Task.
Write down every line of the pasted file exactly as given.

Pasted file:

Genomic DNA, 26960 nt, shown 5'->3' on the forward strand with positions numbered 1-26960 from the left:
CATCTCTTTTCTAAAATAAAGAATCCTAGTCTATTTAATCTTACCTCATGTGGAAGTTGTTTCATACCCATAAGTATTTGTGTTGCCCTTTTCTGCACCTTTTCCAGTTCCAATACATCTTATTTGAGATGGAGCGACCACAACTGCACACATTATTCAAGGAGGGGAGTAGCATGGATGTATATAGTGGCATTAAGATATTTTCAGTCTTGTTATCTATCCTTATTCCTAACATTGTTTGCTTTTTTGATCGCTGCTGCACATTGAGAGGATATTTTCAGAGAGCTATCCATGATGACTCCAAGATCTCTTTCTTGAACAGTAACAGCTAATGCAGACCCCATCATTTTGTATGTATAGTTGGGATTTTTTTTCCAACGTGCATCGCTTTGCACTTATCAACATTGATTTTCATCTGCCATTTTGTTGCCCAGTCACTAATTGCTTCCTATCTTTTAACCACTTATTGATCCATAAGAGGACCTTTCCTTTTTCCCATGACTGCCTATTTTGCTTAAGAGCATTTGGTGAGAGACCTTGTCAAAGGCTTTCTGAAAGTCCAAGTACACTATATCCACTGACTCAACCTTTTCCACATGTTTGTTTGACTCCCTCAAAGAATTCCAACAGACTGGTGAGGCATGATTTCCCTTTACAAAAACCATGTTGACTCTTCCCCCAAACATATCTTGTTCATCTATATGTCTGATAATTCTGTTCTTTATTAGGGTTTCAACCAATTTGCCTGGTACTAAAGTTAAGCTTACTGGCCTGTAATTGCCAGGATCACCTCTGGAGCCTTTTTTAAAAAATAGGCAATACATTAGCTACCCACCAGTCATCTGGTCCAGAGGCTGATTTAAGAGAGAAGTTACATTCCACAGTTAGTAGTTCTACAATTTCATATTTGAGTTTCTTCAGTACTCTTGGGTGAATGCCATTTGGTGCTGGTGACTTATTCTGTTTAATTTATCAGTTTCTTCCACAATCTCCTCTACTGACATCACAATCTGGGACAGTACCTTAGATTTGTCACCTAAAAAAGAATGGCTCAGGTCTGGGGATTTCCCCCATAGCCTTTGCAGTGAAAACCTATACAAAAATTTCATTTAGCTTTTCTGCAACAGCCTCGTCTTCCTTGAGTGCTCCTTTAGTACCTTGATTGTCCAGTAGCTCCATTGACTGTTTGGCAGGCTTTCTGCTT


Genomic DNA, 26960 nt, shown 5'->3' on the forward strand with positions numbered 1-26960 from the left:
CATCTCTTTTCTAAAATAAAGAATCCTAGTCTATTTAATCTTACCTCATGTGGAAGTTGTTTCATACCCATAAGTATTTGTGTTGCCCTTTTCTGCACCTTTTCCAGTTCCAATACATCTTATTTGAGATGGAGCGACCACAACTGCACACATTATTCAAGGAGGGGAGTAGCATGGATGTATATAGTGGCATTAAGATATTTTCAGTCTTGTTATCTATCCTTATTCCTAACATTGTTTGCTTTTTTGATCGCTGCTGCACATTGAGAGGATATTTTCAGAGAGCTATCCATGATGACTCCAAGATCTCTTTCTTGAACAGTAACAGCTAATGCAGACCCCATCATTTTGTATGTATAGTTGGGATTTTTTTTCCAACGTGCATCGCTTTGCACTTATCAACATTGATTTTCATCTGCCATTTTGTTGCCCAGTCACTAATTGCTTCCTATCTTTTAACCACTTATTGATCCATAAGAGGACCTTTCCTTTTTCCCATGACTGCCTATTTTGCTTAAGAGCATTTGGTGAGAGACCTTGTCAAAGGCTTTCTGAAAGTCCAAGTACACTATATCCACTGACTCAACCTTTTCCACATGTTTGTTTGACTCCCTCAAAGAATTCCAACAGACTGGTGAGGCATGATTTCCCTTTACAAAAACCATGTTGACTCTTCCCCCAAACATATCTTGTTCATCTATATGTCTGATAATTCTGTTCTTTATTAGGGTTTCAACCAATTTGCCTGGTACTAAAGTTAAGCTTACTGGCCTGTAATTGCCAGGATCACCTCTGGAGCCTTTTTTAAAAAATAGGCAATACATTAGCTACCCACCAGTCATCTGGTCCAGAGGCTGATTTAAGAGAGAAGTTACATTCCACAGTTAGTAGTTCTACAATTTCATATTTGAGTTTCTTCAGTACTCTTGGGTGAATGCCATTTGGTGCTGGTGACTTATTCTGTTTAATTTATCAGTTTCTTCCACAATCTCCTCTACTGACATCACAATCTGGGACAGTACCTTAGATTTGTCACCTAAAAAAGAATGGCTCAGGTCTGGGGATTTCCCCCATAGCCTTTGCAGTGAAAACCTATACAAAAATTTCATTTAGCTTTTCTGCAACAGCCTCGTCTTCCTTGAGTGCTCCTTTAGTACCTTGATTGTCCAGTAGCTCCATTGACTGTTTGGCAGGCTTTCTGCTT